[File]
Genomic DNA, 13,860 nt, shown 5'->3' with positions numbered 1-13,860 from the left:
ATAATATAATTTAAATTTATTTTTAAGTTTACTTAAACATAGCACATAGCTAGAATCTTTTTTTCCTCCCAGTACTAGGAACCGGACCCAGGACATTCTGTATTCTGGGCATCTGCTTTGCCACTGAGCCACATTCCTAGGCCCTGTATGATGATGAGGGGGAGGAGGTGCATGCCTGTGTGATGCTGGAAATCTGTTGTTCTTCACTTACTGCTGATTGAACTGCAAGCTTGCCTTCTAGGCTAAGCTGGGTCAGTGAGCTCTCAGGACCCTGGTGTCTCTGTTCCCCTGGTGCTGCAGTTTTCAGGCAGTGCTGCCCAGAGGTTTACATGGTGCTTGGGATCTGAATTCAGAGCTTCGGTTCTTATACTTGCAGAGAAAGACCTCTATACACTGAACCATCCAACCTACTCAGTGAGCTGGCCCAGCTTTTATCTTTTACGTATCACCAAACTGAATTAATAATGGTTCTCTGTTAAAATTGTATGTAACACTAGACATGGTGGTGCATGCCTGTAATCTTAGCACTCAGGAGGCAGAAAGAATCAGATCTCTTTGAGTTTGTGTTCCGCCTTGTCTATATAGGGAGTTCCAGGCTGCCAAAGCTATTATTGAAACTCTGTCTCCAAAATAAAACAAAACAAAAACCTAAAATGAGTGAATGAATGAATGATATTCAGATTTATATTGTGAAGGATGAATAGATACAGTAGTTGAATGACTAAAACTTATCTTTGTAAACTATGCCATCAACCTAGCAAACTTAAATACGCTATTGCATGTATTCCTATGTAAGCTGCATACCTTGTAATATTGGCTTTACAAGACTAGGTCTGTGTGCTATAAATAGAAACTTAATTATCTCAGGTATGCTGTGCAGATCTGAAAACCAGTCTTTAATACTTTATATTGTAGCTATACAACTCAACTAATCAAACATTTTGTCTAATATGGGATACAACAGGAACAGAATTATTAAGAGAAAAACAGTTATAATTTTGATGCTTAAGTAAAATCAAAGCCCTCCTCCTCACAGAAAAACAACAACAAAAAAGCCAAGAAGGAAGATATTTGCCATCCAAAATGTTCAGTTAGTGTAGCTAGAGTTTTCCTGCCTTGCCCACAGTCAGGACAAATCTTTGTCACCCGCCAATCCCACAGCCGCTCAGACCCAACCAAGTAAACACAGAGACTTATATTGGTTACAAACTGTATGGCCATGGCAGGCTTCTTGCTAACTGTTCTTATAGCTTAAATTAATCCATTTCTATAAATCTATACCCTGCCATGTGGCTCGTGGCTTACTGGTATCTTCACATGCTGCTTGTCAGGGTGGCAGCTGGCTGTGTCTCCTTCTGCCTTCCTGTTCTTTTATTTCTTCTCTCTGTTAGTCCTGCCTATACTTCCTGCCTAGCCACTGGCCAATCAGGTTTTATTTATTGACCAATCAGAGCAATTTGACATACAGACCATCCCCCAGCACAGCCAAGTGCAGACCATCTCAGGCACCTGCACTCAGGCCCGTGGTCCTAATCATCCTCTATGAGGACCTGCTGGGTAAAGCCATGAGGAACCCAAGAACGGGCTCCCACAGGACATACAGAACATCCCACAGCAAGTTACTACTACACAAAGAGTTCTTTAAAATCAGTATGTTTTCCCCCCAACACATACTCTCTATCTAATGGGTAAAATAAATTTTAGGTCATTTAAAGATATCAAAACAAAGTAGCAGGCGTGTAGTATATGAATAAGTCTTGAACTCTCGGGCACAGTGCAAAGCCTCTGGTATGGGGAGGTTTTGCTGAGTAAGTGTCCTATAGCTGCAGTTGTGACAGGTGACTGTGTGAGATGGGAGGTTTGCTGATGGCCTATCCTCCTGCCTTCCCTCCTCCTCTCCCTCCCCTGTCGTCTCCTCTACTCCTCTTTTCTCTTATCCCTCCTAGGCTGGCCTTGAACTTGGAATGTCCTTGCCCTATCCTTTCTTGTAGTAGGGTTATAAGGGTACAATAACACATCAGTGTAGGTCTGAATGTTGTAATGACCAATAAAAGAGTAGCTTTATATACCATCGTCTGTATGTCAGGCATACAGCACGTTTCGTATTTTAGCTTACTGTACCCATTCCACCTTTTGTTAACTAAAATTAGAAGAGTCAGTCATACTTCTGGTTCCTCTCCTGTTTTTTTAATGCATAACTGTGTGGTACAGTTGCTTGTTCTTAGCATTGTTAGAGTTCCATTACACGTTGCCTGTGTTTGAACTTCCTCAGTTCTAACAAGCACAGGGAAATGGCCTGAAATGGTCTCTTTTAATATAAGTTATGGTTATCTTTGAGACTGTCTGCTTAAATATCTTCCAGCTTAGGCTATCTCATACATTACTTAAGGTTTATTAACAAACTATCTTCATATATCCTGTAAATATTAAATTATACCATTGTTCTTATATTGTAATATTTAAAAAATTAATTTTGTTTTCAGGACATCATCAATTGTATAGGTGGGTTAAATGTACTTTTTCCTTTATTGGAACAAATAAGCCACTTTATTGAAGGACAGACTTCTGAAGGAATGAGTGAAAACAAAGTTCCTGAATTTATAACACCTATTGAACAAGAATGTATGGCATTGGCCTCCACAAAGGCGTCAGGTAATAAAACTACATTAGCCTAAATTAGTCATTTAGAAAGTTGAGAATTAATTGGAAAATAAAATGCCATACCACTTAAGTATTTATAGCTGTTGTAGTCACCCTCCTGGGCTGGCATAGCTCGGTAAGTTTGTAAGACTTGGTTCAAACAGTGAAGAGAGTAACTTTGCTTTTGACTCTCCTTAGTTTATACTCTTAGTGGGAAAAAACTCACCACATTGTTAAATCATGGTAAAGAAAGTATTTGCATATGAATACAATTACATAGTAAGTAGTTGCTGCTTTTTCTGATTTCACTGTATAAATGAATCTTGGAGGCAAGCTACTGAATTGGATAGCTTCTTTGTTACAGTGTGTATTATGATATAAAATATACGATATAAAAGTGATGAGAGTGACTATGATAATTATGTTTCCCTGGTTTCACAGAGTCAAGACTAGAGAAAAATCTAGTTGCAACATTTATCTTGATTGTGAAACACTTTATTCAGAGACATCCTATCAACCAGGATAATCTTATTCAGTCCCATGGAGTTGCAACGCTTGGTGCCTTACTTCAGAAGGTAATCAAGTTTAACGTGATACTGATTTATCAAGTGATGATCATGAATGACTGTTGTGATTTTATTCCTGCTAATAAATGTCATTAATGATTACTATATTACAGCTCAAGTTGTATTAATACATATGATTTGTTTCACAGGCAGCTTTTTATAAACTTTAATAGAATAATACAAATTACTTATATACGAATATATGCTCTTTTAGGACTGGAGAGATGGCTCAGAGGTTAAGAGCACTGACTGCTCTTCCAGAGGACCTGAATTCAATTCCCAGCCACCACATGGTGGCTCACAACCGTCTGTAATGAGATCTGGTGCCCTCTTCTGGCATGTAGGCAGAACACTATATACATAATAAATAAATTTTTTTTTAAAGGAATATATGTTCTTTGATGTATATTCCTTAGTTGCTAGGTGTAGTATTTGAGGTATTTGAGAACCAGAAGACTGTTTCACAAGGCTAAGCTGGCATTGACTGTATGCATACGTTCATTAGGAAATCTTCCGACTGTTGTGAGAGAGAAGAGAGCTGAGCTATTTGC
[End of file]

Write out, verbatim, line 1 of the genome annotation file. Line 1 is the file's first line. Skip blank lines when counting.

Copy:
Genomic DNA, 13,860 nt, shown 5'->3' with positions numbered 1-13,860 from the left: